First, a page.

People waste their emotional energy by arguing that only by overthrowing the entire social structure can any sort of real change take place. But it isn't just the social structure, it is the laws of nature. Maybe this pandemic will kill off half the country and then you can have your choice of real estate at low, low prices. I suspect if that happened, the economy would collapse and you still would not be able to afford a place to live anyway.
That is the funny thing about real estate. There are places in America today - Gary Indiana, Detroit, West Virginia - where you can buy a "house" for less than the price of a modest car. Problem is, there are no jobs there to support you if you wanted to live there. And chances are, you would not want to live there even if you could support yourself. That is the other half of the argument - people claim they can't afford a house to live in, but what they are really saying is they can't afford the house they feel entitled to, in the neighborhood they want to live in. It is like my friend who argued we should build housing for the homeless in the resort town of Key West. It makes no sense at all? What's next? Homeless shelters at Disney World?
Predicating your success in life on a complete overthrow of the existing social structure is never a good plan. Maybe it worked for Lenin, I don't know. It wasn't necessarily an improvement for most Russians, however. It seems that we are facing an incredible wave of stupidity in the world today. People want to claim they are victims. Even people who decry "victimhood" claim to be victims of the victims. Everything is somebody else's fault, and if we could just get rid of those "other" people, the world would be perfect. But that is a stupid world-view and by the way, it has been tried many times before and not only doesn't it work, it makes things worse for everyone involved.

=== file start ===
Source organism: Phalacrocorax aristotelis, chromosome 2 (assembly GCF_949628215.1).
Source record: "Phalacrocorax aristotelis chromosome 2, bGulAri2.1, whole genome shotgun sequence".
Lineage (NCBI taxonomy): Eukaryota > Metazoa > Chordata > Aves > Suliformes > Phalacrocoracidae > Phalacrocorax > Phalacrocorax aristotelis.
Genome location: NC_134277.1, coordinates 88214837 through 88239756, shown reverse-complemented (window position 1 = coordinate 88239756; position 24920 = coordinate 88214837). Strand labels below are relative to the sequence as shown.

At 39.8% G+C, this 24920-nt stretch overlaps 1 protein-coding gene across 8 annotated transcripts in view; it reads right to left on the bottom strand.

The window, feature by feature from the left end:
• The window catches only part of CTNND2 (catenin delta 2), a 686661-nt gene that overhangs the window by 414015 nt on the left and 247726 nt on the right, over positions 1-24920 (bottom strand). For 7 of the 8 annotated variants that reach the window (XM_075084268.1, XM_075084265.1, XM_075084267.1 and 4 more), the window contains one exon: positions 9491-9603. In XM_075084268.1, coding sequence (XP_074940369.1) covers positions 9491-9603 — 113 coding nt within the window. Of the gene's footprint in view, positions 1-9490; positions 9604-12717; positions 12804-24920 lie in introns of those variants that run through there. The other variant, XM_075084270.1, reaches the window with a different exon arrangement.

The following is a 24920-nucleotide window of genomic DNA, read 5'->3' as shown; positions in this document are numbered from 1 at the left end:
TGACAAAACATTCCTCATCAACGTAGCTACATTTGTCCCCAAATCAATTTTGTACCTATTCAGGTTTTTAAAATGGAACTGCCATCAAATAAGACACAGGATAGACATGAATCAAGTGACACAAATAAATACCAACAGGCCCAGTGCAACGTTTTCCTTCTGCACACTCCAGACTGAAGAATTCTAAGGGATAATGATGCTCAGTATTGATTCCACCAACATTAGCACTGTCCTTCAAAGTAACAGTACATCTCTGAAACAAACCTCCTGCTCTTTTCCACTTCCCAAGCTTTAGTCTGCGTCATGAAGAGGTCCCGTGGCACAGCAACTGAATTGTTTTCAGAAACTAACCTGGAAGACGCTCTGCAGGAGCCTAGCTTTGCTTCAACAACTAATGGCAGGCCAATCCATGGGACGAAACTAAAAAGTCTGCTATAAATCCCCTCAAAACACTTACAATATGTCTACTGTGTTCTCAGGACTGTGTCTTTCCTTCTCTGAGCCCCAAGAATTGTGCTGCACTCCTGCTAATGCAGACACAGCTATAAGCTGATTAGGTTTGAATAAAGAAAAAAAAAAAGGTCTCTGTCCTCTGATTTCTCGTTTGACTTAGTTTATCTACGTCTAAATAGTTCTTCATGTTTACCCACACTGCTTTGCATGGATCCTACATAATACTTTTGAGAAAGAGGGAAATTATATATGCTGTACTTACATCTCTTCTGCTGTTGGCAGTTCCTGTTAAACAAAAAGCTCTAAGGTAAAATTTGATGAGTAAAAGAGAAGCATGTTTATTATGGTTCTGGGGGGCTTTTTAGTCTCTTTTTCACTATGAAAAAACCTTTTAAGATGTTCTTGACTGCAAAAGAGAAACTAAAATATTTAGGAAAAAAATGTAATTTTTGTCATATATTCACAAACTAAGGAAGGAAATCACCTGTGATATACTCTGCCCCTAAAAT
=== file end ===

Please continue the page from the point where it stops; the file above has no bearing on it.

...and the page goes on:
So no, maybe I can't live the lifestyle of my parents. Thank God for that. I'd rather have my hamster with its six airbags, seven speakers, panoramic sunroof, disc brakes, and heated and cooled leather seats, than the deathtrap my Mother drove. And quite frankly, accounting for inflation, you could buy a helluva lot more car today than you could back then. Some things are better today than in the past.
As for real estate? It is a bubble, once again. And this too, shall pass, I suspect in the next six months or so, as the people paying top dollar for homes, using funny-money mortgages predicated on pie-in-the-sky AirBnB rental scenarios, default on their mortgages, one by one. Hell, even the guy who runs Twitter stopped paying his rent!
Of course, when the housing market comes tumbling down, it will create a whole new series of woes....